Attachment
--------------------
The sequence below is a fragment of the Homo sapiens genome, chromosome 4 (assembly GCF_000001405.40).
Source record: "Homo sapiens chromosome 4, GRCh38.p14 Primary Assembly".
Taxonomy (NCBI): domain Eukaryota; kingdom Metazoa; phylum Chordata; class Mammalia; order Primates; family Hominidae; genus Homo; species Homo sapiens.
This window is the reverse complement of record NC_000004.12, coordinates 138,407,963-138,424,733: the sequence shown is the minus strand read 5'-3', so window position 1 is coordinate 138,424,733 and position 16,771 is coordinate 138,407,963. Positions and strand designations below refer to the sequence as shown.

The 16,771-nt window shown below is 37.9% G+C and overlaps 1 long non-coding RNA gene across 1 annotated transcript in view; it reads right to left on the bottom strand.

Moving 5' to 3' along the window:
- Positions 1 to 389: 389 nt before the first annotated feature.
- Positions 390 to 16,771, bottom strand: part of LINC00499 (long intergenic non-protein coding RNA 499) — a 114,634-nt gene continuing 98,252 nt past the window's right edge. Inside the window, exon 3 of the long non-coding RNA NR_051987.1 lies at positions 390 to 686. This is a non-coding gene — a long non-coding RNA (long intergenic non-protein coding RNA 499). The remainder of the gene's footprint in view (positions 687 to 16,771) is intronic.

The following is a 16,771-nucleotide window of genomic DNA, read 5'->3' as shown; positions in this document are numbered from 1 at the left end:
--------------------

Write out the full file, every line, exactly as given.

The sequence below is a fragment of the Homo sapiens genome, chromosome 4 (assembly GCF_000001405.40).
Source record: "Homo sapiens chromosome 4, GRCh38.p14 Primary Assembly".
Taxonomy (NCBI): domain Eukaryota; kingdom Metazoa; phylum Chordata; class Mammalia; order Primates; family Hominidae; genus Homo; species Homo sapiens.
This window is the reverse complement of record NC_000004.12, coordinates 138,407,963-138,424,733: the sequence shown is the minus strand read 5'-3', so window position 1 is coordinate 138,424,733 and position 16,771 is coordinate 138,407,963. Positions and strand designations below refer to the sequence as shown.

The 16,771-nt window shown below is 37.9% G+C and overlaps 1 long non-coding RNA gene across 1 annotated transcript in view; it reads right to left on the bottom strand.

Moving 5' to 3' along the window:
- Positions 1 to 389: 389 nt before the first annotated feature.
- Positions 390 to 16,771, bottom strand: part of LINC00499 (long intergenic non-protein coding RNA 499) — a 114,634-nt gene continuing 98,252 nt past the window's right edge. Inside the window, exon 3 of the long non-coding RNA NR_051987.1 lies at positions 390 to 686. This is a non-coding gene — a long non-coding RNA (long intergenic non-protein coding RNA 499). The remainder of the gene's footprint in view (positions 687 to 16,771) is intronic.

The following is a 16,771-nucleotide window of genomic DNA, read 5'->3' as shown; positions in this document are numbered from 1 at the left end: